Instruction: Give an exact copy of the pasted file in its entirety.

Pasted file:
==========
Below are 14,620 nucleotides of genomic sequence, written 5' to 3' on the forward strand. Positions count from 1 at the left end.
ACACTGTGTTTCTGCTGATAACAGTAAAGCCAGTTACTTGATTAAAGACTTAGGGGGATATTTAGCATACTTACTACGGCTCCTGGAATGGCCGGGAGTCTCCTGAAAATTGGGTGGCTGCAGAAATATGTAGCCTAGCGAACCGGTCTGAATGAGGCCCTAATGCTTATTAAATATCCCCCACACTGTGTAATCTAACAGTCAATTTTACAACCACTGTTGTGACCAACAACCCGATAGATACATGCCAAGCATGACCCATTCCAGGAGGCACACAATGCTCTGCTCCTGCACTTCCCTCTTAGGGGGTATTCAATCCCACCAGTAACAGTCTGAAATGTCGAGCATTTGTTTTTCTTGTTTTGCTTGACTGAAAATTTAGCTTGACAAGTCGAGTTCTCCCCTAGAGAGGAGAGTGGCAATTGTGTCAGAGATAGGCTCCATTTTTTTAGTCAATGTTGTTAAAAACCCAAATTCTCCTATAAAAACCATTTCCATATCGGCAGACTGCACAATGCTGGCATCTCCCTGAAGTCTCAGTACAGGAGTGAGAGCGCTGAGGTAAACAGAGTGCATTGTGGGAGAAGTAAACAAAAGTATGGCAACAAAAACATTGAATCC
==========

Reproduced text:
Below are 14,620 nucleotides of genomic sequence, written 5' to 3' on the forward strand. Positions count from 1 at the left end.
ACACTGTGTTTCTGCTGATAACAGTAAAGCCAGTTACTTGATTAAAGACTTAGGGGGATATTTAGCATACTTACTACGGCTCCTGGAATGGCCGGGAGTCTCCTGAAAATTGGGTGGCTGCAGAAATATGTAGCCTAGCGAACCGGTCTGAATGAGGCCCTAATGCTTATTAAATATCCCCCACACTGTGTAATCTAACAGTCAATTTTACAACCACTGTTGTGACCAACAACCCGATAGATACATGCCAAGCATGACCCATTCCAGGAGGCACACAATGCTCTGCTCCTGCACTTCCCTCTTAGGGGGTATTCAATCCCACCAGTAACAGTCTGAAATGTCGAGCATTTGTTTTTCTTGTTTTGCTTGACTGAAAATTTAGCTTGACAAGTCGAGTTCTCCCCTAGAGAGGAGAGTGGCAATTGTGTCAGAGATAGGCTCCATTTTTTTAGTCAATGTTGTTAAAAACCCAAATTCTCCTATAAAAACCATTTCCATATCGGCAGACTGCACAATGCTGGCATCTCCCTGAAGTCTCAGTACAGGAGTGAGAGCGCTGAGGTAAACAGAGTGCATTGTGGGAGAAGTAAACAAAAGTATGGCAACAAAAACATTGAATCC